We always get surprised by things; that is for sure! You have been lurking among the books in the theological Library to do with Satan and with Witchcraft! And this caused you to ask me about censorship, and whether it would not be quite appropriate for the Library to remove such books from the shelves. Good question.
First of all, I was not aware of such a collection of books in the Library, though it would not be a surprise to me if we had a collection of studies about witchcraft, especially in a university that has a Theology Department that is as old as the University itself. If things like witchcraft exist (as it has throughout history), then we should have good studies about it. Why? Because one of the greatest weapons against evil is a person who understands how evil operates, how people fall for its apparent charms … and then get caught in its web of self-destructiveness.
Your question arises from a feeling of genuine “scandal” that the Library should “allow” such books to be on its shelves, where people might get at them, and getting at them, might be hurt by reading them. That feeling of alarm is important, Peregrinus, because it points to places within you worth attending to, and from inside of which feelings you formulate important questions about education, and even about books and what they are for.
I would say that your question has to do with books, and how, and when, people access them. I sense in you, and deeper than your desire for censorship, an awareness of the power of books (a good thing!), and that we should never lose our respect for the capacity of a text to have a profound impact on a reader. I sense that this is really what you are addressing, not censorship. I can see why you would do this, because you yourself are such an outstanding reader of books, one with a deep habit of reading widely and wanting to understand.
I remember, for example, my Novice Director discouraged me from reading some of the mystics—St. John of the Cross in particular—when I was a Novice (only 19-years old, as you must be, or close to that age). He did so not because the mystics are bad (!), but because he knew that reading a book whose content was beyond my level of spiritual maturity could be damaging to me. He was right, yet I ignored his counsel. Much later on I recognized how I had hurt myself.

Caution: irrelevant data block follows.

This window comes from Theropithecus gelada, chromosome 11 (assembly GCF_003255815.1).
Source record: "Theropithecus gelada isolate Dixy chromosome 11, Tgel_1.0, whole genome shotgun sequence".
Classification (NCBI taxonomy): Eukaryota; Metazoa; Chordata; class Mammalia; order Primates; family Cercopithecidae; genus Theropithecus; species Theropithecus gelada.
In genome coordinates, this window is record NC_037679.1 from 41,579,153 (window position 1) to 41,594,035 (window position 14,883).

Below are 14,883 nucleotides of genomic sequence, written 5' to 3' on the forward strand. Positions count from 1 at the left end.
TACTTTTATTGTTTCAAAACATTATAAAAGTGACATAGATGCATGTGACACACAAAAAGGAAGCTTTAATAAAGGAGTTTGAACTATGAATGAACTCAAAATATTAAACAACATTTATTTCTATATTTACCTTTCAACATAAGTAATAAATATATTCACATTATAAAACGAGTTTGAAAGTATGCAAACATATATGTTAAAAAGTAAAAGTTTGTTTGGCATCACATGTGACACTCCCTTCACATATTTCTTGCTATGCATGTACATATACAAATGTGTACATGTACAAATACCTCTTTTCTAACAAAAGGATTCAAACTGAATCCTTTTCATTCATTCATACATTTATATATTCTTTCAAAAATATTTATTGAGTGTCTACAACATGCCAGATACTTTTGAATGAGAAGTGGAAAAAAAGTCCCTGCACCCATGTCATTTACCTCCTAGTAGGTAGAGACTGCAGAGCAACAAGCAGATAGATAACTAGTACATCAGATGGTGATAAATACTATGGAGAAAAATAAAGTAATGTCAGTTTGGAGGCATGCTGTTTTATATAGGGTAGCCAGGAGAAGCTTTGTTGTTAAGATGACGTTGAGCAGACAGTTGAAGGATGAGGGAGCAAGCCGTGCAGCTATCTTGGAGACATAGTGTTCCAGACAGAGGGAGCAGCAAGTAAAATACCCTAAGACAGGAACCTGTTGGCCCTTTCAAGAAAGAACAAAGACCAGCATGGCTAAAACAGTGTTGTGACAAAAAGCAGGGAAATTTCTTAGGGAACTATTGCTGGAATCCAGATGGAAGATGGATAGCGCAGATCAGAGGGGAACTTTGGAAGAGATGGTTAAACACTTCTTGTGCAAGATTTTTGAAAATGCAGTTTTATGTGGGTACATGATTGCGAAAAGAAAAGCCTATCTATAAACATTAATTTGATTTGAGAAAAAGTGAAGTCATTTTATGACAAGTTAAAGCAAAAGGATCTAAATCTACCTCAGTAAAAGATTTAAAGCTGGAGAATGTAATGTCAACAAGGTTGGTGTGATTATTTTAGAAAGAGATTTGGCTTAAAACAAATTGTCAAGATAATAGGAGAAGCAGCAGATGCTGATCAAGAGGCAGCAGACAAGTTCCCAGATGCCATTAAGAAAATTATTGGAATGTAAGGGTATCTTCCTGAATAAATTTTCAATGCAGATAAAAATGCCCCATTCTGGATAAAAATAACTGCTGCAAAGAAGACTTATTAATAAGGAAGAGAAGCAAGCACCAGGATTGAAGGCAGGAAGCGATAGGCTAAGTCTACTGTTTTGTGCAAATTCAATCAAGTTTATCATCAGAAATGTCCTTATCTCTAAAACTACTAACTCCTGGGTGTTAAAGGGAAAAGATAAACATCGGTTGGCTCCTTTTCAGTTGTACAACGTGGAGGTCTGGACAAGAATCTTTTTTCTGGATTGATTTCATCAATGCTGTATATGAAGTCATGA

In this regard, the Library is packed full of Philosophy and Theology books that are designed to be read when a person is ready to read them. A good teacher knows such things – or is supposed to know this – and should be able to help his students choose the books that he or she should be reading now. I think of all sorts of books, including a very sophisticated piece of work such as the Catechism, which can be read by someone not sufficiently trained to understand it, who can as a result misuse it to his or her hurt. When we read books (in relation to our level of development) is as important as what books we read.
Obviously, books on witchcraft are not in fundamental ways to be compared to books by the mystics or by the great theologians! However, the point stands: when we read books should be in some relation to our degree of spiritual and intellectual and personal maturity. Discernment is needed, which among other things is what Professors are about with their students.
It used to be the custom in our Jesuit seminaries, for example, to have a section of the house library was set aside from the rest of the library, a locked room where books for the more mature were stored. (Remember this in Umberto Eco’s The Name of the Rose?) In this room we stored studies of all sorts, including those on demonology and witchcraft and the like. A Jesuit got access to that room only with the permission of the Jesuit Librarian.
Perhaps it should be handled this way now, Chris. I do not know. However, it is tricky, because the larger principle of eduction remains valid. Even a profound work by a mystic, or a profound study by a theologian in the best possible standing with the Church, can be damaging to a student not ready, not mature enough, not intellectually sophisticated enough to process its contents properly.
I think how the Catholic Church for centuries and centuries would not let the Bible itself be translated into the vernacular languages, because the Church judged that those untrained in how to read the Bible would read it to their detriment.
Peregrinus, your question is a good one, and well asked. Thank you for asking.
Your friend in Christ the Pilgrim,